Archives: Briefings

U.S. Federal Trade Commission huddles on Facebook antitrust suit

The regulator’s five commissioners met on Thursday about a possible case against the tech firm, but are not expected to make a final decision for a few weeks yet, sources told several U.S. media outlets. The FTC’s investigation has focused on Facebook’s acquisitions like Instagram and WhatsApp, both of which the agency approved at the time. (Politico, The New York Times, The Wall Street Journal, Bloomberg)

California court rules Uber and Lyft must treat drivers as employees

The appeals court ruled in favour of the state’s attorney general and the city attorneys of San Francisco, Los Angeles and San Diego. The parties sued the ride-hailing firms in May in a bid to enforce a new state law aimed at giving gig workers employee status. (Los Angeles Times)

Loblaw asks major suppliers for ‘help,’ charges more fees

Canada’s largest grocer sent letters to its larger suppliers Thursday, letting them know it will cost more to stock their products on its store shelves, starting Jan. 3, 2021. Loblaw will charge an extra 1.2 per cent on the cost of goods sold and an additional fee; small suppliers are exempt. (Financial Post)

BBTV prices IPO at $16 per share, raising enough money to potentially buy out its biggest shareholder

The holding company of media and tech firm BroadbandTV, founded by Vancouver-based entrepreneur Shahrzad Rafati, will go public on the Toronto Stock Exchange next week at an IPO price of $16 per share, raising approximately $172.4 million on the public market. The money would enable BBTV to buy out majority shareholder RTL Group—the Luxembourg-based media company owns 51 percent of BroadbandTV, a stake that is valued at roughly $159 million. (The Logic, BetaKit)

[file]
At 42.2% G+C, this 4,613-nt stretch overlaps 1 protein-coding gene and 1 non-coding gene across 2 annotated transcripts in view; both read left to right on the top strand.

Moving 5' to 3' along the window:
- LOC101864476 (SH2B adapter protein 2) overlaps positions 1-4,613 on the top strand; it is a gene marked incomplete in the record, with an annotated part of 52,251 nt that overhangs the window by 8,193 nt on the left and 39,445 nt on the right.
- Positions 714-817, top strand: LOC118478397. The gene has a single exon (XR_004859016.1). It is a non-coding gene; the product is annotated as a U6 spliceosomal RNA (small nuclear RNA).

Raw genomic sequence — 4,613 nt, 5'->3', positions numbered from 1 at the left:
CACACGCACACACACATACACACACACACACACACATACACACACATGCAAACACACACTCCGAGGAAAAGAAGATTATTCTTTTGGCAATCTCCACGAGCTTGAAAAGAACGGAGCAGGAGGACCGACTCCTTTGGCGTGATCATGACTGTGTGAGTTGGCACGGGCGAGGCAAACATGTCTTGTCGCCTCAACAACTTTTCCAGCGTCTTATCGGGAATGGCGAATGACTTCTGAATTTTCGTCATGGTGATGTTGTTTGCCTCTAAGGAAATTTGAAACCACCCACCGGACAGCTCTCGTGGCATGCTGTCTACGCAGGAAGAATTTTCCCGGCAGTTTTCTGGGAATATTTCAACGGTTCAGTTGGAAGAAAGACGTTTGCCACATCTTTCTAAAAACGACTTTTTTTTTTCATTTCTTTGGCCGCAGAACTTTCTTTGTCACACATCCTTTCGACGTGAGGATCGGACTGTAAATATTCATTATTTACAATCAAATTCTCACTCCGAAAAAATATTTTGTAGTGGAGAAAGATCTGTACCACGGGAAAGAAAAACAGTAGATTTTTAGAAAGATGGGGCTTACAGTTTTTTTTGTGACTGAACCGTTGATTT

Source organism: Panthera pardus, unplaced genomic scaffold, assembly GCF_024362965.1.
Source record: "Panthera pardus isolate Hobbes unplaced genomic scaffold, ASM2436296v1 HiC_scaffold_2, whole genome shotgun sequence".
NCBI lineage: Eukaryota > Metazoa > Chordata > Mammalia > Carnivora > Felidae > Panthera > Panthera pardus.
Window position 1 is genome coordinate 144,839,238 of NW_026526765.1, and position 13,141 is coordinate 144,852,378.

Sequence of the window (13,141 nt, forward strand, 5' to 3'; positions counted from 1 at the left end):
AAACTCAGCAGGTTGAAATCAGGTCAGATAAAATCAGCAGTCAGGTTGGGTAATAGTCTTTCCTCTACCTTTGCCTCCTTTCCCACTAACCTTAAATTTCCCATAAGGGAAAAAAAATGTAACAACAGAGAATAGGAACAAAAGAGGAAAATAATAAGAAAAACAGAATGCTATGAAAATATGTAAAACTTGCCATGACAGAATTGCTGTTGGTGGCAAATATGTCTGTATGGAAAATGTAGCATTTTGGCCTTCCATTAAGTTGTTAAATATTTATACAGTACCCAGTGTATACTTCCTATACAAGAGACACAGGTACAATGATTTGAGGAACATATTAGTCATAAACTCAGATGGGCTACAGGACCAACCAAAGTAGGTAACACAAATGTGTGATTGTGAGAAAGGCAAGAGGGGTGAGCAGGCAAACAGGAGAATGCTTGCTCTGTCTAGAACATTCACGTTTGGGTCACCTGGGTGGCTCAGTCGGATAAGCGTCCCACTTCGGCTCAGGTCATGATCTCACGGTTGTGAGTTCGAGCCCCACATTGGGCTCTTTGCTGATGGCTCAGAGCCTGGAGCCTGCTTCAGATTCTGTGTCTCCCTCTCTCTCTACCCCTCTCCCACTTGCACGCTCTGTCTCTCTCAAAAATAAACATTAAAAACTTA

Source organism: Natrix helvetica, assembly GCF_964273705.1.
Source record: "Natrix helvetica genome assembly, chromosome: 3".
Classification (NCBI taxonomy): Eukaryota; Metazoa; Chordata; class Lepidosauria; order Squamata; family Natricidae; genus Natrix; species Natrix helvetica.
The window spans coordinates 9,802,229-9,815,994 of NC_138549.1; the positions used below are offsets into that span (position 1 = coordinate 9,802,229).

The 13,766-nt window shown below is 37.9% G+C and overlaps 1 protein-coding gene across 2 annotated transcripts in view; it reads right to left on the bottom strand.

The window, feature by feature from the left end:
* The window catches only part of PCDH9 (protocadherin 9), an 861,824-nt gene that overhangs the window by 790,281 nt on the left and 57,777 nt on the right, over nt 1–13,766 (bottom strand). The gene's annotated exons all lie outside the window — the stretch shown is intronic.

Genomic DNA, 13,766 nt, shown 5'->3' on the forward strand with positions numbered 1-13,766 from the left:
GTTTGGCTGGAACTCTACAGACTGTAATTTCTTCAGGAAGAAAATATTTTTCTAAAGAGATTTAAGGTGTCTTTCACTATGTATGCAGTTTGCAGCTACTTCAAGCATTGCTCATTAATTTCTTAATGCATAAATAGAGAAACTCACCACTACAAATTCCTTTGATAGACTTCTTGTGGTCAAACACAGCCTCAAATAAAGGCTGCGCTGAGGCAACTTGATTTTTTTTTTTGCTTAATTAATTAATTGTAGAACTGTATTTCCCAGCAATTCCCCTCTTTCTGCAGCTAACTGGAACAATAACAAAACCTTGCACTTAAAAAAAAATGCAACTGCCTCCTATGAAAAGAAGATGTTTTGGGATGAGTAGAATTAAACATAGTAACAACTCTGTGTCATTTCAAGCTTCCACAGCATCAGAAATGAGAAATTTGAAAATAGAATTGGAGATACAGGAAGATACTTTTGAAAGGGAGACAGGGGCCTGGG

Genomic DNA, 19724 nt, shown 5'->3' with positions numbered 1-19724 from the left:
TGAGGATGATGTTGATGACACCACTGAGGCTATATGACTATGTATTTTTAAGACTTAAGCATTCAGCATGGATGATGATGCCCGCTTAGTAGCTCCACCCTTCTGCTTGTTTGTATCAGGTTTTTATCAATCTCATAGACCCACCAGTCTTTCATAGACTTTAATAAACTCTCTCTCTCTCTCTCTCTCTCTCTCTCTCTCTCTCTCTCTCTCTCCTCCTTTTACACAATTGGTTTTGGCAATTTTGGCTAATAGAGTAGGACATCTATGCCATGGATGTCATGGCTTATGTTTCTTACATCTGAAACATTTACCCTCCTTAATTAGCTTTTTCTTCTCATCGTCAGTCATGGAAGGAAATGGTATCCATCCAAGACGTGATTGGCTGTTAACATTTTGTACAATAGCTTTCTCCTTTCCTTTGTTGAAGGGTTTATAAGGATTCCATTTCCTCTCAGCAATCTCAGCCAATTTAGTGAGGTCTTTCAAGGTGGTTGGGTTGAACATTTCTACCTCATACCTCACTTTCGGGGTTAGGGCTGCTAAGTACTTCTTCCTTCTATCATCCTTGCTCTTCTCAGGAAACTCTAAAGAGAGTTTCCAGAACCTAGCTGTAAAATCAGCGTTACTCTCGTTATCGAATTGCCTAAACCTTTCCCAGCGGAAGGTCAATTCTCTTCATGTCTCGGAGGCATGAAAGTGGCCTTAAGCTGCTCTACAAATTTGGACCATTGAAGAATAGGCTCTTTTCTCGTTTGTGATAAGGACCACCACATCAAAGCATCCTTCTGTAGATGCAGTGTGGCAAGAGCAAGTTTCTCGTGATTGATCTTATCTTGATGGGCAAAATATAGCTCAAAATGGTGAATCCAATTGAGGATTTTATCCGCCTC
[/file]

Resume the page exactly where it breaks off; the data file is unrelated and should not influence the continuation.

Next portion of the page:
U.S. sanctions weigh on Huawei’s growth, dragging down third-quarter revenue

The Shenzhen-based tech firm’s smartphone shipments declined for the first time in the first nine months of 2020, with domestic and overseas falling 18 per cent and 29 per cent, respectively, in Q3. It reported $132 billion in revenue so far this year, up 9.9 per cent year over year, with an eight per cent net profit margin. For the same period last year, Huawei reported 24.4 per cent growth and an 8.7 per cent net profit margin. For the July–September period this year, revenue growth dropped to just 3.7 per cent. (The Logic, Financial Times)

Mark Carney says Canada’s securities regulators haven’t done enough to enforce climate-risk reporting

The former central bank governor said provincial securities regulators are positioned to require companies to report their financial risk related to climate change, and set guidelines for how to do so—but suggested they haven’t done so because of a lack of global standards. “Given how mainstream this issue is now … it’s an anomaly that there’s not consistent global policy on this,” he said in a conference call with Jim Leech, chair of Queen’s University’s Institute for Sustainable Finance Advisory Board. (The Logic)

Quantum-computer maker’s valuation falls by more than half

D-Wave Systems undertook a US$40-million financing round this year as part of a capital restructuring that saw its valuation fall from roughly US$450 million to below US$170 million before the receipt of funds, sources told The Globe and Mail. (The Globe and Mail)

Newspaper lobby calls for Australia-style content levy on Google and Facebook

News Media Canada is calling for the federal government to give publishers new IP rights for the content they produce and the data generated by users interacting with it, and to require that platforms license it at collectively bargained “fair market prices.” Its new report estimates publishers would make $620 million in revenue, and could maintain 700 journalists’ jobs. Facebook spokesperson Meg Sinclair told The Logic the report “misrepresents the way that some of our products work,” adding that news organizations voluntarily post content on the platform. Google Canada vice-president Sabrina Geremia said the report “ignores the significant value” the company has provided to publishers, citing traffic from the search engine to their websites and its global news partnerships. (Postmedia CEO Andrew MacLeod, who is involved in News Media’s talks with the federal government, is a board member of The Logic, and Postmedia is an investor.) (The Logic)